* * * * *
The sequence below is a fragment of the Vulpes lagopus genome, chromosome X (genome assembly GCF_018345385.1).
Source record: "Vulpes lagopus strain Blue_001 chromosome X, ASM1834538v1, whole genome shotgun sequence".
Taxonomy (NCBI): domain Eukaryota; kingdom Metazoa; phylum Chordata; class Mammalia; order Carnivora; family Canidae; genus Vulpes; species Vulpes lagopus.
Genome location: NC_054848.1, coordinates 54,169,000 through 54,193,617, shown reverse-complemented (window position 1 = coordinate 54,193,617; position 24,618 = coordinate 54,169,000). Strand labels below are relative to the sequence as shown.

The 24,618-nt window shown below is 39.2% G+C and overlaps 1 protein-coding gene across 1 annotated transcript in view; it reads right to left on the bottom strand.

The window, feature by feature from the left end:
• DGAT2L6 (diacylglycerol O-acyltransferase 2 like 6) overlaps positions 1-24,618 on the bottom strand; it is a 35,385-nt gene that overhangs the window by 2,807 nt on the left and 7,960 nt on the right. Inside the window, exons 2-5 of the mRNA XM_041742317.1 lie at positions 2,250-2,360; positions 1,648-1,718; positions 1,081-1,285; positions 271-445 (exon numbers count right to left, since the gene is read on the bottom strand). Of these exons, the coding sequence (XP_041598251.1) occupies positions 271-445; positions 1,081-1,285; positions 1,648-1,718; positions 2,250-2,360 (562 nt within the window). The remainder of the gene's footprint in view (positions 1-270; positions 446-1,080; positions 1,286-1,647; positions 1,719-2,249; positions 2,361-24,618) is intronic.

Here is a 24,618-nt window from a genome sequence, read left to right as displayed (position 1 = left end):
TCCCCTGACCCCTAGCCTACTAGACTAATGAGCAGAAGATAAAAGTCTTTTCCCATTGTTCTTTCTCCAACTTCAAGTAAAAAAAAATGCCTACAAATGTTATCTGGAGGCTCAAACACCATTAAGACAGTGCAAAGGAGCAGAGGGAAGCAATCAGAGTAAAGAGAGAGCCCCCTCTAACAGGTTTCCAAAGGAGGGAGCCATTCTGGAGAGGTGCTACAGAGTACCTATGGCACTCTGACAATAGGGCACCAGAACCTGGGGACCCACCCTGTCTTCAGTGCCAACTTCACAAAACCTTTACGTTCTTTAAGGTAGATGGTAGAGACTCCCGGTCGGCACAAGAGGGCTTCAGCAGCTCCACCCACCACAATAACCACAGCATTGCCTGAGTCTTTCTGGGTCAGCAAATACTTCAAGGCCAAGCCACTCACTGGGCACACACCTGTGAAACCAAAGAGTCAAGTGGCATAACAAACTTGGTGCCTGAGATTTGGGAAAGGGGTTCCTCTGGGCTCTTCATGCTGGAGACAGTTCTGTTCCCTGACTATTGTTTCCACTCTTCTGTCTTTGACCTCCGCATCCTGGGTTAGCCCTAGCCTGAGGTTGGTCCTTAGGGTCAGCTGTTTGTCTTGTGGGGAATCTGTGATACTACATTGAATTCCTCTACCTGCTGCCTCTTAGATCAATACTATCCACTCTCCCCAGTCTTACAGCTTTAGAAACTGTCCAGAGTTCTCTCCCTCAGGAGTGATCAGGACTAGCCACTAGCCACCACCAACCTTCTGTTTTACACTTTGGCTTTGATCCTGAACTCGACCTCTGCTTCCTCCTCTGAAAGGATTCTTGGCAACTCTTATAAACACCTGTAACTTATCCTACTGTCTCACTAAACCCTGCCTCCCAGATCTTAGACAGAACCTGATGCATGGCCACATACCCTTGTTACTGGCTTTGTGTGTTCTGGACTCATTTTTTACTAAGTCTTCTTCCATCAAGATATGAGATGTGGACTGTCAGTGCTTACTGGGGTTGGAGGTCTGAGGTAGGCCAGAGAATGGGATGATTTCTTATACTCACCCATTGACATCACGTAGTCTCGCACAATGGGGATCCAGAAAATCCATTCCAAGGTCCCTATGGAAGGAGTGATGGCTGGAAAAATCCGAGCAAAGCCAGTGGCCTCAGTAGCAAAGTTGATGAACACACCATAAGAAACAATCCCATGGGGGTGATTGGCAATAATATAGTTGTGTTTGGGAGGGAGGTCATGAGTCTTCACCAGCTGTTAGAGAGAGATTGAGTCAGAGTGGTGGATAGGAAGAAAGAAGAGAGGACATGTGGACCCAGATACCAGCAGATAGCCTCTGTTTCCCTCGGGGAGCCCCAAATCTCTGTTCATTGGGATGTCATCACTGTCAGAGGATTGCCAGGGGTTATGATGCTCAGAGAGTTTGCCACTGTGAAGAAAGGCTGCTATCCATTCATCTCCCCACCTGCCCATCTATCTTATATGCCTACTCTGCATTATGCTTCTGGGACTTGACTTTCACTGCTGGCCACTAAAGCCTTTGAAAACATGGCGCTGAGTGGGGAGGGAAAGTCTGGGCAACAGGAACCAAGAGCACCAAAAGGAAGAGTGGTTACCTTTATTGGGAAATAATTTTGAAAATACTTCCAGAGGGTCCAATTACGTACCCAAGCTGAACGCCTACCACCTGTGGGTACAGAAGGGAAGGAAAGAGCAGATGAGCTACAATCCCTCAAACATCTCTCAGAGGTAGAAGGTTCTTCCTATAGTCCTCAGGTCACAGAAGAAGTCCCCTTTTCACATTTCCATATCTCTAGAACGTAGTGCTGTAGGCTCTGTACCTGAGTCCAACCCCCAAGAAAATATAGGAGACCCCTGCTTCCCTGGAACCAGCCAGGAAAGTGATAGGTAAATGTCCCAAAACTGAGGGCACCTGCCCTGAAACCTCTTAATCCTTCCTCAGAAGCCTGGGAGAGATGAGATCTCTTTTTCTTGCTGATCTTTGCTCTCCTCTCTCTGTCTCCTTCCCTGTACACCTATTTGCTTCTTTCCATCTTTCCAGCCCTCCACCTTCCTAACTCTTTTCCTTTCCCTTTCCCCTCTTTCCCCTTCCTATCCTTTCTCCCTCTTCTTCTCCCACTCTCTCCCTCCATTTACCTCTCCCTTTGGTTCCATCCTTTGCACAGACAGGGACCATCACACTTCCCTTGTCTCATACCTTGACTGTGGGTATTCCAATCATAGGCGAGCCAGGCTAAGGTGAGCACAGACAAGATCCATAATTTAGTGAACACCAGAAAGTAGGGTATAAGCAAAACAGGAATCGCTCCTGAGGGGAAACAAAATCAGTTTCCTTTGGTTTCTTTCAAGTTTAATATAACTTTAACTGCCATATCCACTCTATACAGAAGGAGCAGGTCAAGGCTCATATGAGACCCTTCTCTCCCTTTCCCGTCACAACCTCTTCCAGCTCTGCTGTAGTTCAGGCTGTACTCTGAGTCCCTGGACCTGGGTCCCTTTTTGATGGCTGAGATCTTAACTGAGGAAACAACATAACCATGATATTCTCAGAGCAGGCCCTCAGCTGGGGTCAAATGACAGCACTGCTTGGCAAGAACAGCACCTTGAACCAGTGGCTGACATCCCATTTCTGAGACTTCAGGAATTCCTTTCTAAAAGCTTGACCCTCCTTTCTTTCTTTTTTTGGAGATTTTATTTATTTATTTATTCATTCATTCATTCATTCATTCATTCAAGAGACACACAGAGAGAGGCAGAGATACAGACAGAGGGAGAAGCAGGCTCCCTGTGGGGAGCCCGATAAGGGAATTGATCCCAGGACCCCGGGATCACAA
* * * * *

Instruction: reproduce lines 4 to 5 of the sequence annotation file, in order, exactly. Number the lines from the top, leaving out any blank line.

Genome location: NC_054848.1, coordinates 54,169,000 through 54,193,617, shown reverse-complemented (window position 1 = coordinate 54,193,617; position 24,618 = coordinate 54,169,000). Strand labels below are relative to the sequence as shown.

The 24,618-nt window shown below is 39.2% G+C and overlaps 1 protein-coding gene across 1 annotated transcript in view; it reads right to left on the bottom strand.